Women who suffer stress during their pregnancies are more likely to give birth to children who will suffer from asthma and allergies, according to new research.
Stressed moms-to-be may pass that stress on to their babies in the form of a "social pollutant," according researchers from Harvard Medical School who presented their findings Sunday at the American Thoracic Society’s 2008 International Conference in Toronto.
“While predisposition to asthma may be, in part, set at birth, the factors that may determine this are not strictly genetic," said Dr. Rosalind J. Wright, assistant professor of medicine at Brigham & Women’s Hospital and Harvard Medical School, in a news release.
Researchers studied 387 infants enrolled in the Asthma Coalition on Community, Environment, and Social Stress project in Boston.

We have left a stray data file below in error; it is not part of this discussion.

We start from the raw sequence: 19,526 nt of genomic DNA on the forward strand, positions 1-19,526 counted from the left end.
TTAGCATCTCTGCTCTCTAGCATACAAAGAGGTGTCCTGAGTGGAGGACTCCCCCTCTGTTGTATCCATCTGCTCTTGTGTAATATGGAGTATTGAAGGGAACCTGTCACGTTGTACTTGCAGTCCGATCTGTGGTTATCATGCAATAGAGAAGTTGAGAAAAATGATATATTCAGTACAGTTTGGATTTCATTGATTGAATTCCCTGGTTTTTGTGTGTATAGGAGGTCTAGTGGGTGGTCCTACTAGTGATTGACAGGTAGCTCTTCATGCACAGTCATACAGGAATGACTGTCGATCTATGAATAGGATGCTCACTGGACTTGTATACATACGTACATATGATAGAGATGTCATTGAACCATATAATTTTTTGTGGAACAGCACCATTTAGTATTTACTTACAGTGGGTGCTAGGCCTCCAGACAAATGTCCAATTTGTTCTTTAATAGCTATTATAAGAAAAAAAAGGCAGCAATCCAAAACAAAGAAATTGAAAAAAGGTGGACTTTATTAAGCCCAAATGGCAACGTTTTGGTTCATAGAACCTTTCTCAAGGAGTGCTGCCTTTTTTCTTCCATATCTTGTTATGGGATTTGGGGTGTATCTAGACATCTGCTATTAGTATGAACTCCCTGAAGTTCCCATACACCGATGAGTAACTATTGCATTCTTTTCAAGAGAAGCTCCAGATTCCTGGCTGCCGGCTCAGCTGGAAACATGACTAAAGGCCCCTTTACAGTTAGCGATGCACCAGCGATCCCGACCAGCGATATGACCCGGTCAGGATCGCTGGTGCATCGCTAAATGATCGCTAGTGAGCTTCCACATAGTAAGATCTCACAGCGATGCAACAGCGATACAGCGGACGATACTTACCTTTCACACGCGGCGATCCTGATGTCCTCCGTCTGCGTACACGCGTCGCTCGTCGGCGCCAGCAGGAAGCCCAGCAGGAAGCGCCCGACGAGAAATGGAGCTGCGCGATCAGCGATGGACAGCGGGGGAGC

They found that stress during pregnancy may also influence the babies’ developing immune systems, increasing fetus exposure to dust and other particles that may lead to asthma, the researchers said. While animal studies have found that the combination of stress and allergen exposure during pregnancy may magnify the effects on the immune system, this is the first human study to examine this directly, the researchers aid.
“This research adds to a growing body of evidence that links maternal stress such as that precipitated by financial problems or relationship issues, to changes in children’s developing immune systems, even during pregnancy,” Wright added. “This further supports the notion that stress can be thought of as a social pollutant that, when ‘breathed’ into the body, may influence the body’s immune response similar to the effects of physical pollutants like allergens, thus adding to their effects.”
Wright said further research is needed in larger test groups to determine the long-term effects of stress in pregnancy.